Competitive injury occurs when an act or practice distorts competition in the market channel or marketplace. How a competitive injury manifests itself depends critically on whether the target of the act or practice is a competitor (e.g., a packer harms other packers), or operates at a different level of the livestock or poultry production process (e.g., a packer harms a producer).

The likelihood of competitive injury occurs when an act or practice raises rivals’ costs, improperly forecloses competition in a large share of the market through exclusive dealing, restrains competition among packers, live poultry dealers or swine contractors or otherwise represents a misuse of market power to distort competition.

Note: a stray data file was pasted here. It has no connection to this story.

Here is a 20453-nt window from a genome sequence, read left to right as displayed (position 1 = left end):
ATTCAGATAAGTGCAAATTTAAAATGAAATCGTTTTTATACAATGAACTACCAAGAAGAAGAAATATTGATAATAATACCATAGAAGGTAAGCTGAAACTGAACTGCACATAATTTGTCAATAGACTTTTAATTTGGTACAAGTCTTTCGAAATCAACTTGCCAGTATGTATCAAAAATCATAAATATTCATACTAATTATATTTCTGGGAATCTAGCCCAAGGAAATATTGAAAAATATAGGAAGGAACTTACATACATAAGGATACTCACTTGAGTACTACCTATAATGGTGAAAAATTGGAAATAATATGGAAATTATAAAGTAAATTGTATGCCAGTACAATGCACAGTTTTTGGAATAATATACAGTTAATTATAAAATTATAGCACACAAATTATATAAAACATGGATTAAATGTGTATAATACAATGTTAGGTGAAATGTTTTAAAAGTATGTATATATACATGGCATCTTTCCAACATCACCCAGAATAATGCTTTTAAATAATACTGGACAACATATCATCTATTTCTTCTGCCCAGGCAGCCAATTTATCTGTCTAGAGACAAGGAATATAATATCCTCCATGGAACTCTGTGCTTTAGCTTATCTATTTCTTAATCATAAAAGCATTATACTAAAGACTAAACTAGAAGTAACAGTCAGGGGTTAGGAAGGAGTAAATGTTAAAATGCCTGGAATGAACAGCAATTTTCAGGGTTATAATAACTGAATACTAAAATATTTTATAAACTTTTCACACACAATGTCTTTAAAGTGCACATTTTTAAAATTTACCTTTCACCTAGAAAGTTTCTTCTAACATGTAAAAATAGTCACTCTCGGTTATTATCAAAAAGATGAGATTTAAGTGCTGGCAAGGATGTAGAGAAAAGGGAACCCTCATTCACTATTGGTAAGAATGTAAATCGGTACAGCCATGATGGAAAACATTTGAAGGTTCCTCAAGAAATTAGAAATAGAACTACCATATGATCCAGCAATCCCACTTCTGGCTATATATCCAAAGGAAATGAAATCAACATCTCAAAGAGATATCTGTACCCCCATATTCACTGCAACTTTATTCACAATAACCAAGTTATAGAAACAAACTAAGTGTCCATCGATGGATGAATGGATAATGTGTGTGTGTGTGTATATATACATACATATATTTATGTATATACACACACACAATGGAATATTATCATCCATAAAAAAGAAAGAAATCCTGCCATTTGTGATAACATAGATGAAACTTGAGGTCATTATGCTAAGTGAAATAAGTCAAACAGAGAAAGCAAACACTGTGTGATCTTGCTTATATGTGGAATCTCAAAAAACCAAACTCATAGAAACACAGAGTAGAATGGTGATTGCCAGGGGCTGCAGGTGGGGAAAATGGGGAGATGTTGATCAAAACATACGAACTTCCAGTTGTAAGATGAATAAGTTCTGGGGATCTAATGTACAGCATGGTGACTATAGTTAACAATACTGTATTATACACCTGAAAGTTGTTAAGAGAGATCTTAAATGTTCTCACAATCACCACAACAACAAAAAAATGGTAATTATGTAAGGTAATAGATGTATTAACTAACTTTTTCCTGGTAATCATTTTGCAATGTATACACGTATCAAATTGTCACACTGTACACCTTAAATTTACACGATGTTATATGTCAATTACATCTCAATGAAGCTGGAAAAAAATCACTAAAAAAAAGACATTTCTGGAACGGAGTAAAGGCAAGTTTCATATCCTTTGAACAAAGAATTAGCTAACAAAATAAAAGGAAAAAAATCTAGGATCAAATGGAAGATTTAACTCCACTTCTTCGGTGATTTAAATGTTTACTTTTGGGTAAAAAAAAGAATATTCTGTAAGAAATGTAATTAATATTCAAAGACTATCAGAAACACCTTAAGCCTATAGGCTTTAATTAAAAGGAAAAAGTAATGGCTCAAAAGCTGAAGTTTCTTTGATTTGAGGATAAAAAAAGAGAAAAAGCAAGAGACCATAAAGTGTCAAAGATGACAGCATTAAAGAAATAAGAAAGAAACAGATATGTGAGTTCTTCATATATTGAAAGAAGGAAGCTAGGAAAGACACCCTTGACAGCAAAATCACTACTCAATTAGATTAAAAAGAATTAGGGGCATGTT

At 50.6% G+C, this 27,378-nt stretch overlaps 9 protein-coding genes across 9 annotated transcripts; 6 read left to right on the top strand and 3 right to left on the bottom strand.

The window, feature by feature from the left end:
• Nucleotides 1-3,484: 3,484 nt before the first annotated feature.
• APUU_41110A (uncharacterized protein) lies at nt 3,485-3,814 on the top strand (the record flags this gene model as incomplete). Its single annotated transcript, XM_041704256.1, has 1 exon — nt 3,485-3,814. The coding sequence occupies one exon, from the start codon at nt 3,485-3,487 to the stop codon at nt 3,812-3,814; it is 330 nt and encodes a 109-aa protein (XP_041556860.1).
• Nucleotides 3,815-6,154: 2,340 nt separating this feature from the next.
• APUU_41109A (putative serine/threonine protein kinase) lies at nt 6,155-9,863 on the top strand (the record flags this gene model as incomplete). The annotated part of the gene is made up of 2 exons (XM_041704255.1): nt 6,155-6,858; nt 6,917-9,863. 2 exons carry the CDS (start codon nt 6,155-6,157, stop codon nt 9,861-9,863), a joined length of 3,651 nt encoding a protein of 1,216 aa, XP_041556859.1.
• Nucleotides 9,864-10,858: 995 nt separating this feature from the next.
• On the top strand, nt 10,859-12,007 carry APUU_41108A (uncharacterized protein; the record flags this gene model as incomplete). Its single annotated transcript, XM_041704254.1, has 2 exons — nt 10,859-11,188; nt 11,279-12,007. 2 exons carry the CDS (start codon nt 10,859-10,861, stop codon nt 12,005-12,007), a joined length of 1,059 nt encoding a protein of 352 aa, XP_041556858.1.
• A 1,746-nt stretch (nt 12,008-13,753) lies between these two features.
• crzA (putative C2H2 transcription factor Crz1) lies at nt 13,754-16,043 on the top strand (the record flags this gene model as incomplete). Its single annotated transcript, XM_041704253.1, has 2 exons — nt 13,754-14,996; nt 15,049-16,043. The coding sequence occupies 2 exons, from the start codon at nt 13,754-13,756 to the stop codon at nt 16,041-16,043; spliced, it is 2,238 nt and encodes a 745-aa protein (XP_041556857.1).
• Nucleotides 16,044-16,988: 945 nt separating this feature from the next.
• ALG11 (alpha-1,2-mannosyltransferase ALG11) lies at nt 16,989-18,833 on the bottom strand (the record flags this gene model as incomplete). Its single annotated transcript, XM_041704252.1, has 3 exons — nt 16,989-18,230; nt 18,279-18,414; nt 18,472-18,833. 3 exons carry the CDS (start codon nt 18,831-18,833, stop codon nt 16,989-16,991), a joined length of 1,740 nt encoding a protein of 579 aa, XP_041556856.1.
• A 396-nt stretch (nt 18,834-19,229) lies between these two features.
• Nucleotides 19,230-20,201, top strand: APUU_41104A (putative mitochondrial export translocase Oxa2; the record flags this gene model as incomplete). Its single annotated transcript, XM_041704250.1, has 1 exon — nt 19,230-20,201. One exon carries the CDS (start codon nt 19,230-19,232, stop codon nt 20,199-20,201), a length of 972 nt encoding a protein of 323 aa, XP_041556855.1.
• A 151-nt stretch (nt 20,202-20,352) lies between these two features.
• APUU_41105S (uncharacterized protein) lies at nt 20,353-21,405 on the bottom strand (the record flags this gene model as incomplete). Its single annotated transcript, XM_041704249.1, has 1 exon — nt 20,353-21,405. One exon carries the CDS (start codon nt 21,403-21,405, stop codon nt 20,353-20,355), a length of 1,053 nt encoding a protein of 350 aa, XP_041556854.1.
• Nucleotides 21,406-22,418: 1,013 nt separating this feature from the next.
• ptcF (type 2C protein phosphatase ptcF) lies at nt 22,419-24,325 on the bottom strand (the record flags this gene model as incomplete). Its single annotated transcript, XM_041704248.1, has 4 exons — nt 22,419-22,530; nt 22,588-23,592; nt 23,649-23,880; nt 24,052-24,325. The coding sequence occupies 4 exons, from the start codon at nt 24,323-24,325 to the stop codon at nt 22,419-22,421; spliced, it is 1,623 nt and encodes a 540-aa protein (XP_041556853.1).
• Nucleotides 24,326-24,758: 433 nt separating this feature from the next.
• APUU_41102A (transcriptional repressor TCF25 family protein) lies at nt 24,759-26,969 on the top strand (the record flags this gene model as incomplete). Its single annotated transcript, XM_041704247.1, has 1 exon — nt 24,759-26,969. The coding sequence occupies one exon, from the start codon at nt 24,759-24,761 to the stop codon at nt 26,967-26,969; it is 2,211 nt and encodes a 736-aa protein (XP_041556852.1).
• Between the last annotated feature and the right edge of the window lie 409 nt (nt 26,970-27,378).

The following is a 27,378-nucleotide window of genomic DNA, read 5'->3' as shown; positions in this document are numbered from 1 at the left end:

The likelihood of competitive injury also occurs when a packer, swine contractor, or live poultry dealer wrongfully depresses prices paid to a producer or grower below market value or impairs the producer or grower’s ability to compete with other producers or growers or to impair a producer’s or grower’s ability to receive the reasonable expected full economic value from a transaction in the market channel or marketplace.

The proposed rule embraces the concepts of competitive harm and likelihood of competitive harm in certain instances; the proposed rule states that whether proof of harm or the likelihood of harm to competition is necessary depends on the nature and circumstances of the challenged conduct.

If a producer filed a claim on matters dealing with practices that could cause competitive harm, such as manipulation of prices, the producer would need to show harm or the likelihood of harm to competition.